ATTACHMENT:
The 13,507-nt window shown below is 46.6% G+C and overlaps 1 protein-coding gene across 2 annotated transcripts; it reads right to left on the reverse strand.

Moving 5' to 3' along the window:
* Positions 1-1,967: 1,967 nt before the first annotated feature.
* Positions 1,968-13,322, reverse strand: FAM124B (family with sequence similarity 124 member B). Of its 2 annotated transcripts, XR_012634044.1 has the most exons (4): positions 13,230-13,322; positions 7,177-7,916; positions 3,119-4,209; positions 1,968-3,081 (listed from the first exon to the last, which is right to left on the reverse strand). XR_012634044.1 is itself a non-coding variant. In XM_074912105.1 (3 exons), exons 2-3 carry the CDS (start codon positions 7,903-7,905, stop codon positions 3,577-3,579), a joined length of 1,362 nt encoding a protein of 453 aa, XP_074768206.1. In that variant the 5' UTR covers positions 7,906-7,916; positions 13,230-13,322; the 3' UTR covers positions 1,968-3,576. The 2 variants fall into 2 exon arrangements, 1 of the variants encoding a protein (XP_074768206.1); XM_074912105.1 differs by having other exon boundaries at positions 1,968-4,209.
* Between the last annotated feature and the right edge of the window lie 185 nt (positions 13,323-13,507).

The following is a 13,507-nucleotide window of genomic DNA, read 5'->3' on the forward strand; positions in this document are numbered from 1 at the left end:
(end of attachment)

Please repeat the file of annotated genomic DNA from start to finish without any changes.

The 13,507-nt window shown below is 46.6% G+C and overlaps 1 protein-coding gene across 2 annotated transcripts; it reads right to left on the reverse strand.

Moving 5' to 3' along the window:
* Positions 1-1,967: 1,967 nt before the first annotated feature.
* Positions 1,968-13,322, reverse strand: FAM124B (family with sequence similarity 124 member B). Of its 2 annotated transcripts, XR_012634044.1 has the most exons (4): positions 13,230-13,322; positions 7,177-7,916; positions 3,119-4,209; positions 1,968-3,081 (listed from the first exon to the last, which is right to left on the reverse strand). XR_012634044.1 is itself a non-coding variant. In XM_074912105.1 (3 exons), exons 2-3 carry the CDS (start codon positions 7,903-7,905, stop codon positions 3,577-3,579), a joined length of 1,362 nt encoding a protein of 453 aa, XP_074768206.1. In that variant the 5' UTR covers positions 7,906-7,916; positions 13,230-13,322; the 3' UTR covers positions 1,968-3,576. The 2 variants fall into 2 exon arrangements, 1 of the variants encoding a protein (XP_074768206.1); XM_074912105.1 differs by having other exon boundaries at positions 1,968-4,209.
* Between the last annotated feature and the right edge of the window lie 185 nt (positions 13,323-13,507).

The following is a 13,507-nucleotide window of genomic DNA, read 5'->3' on the forward strand; positions in this document are numbered from 1 at the left end: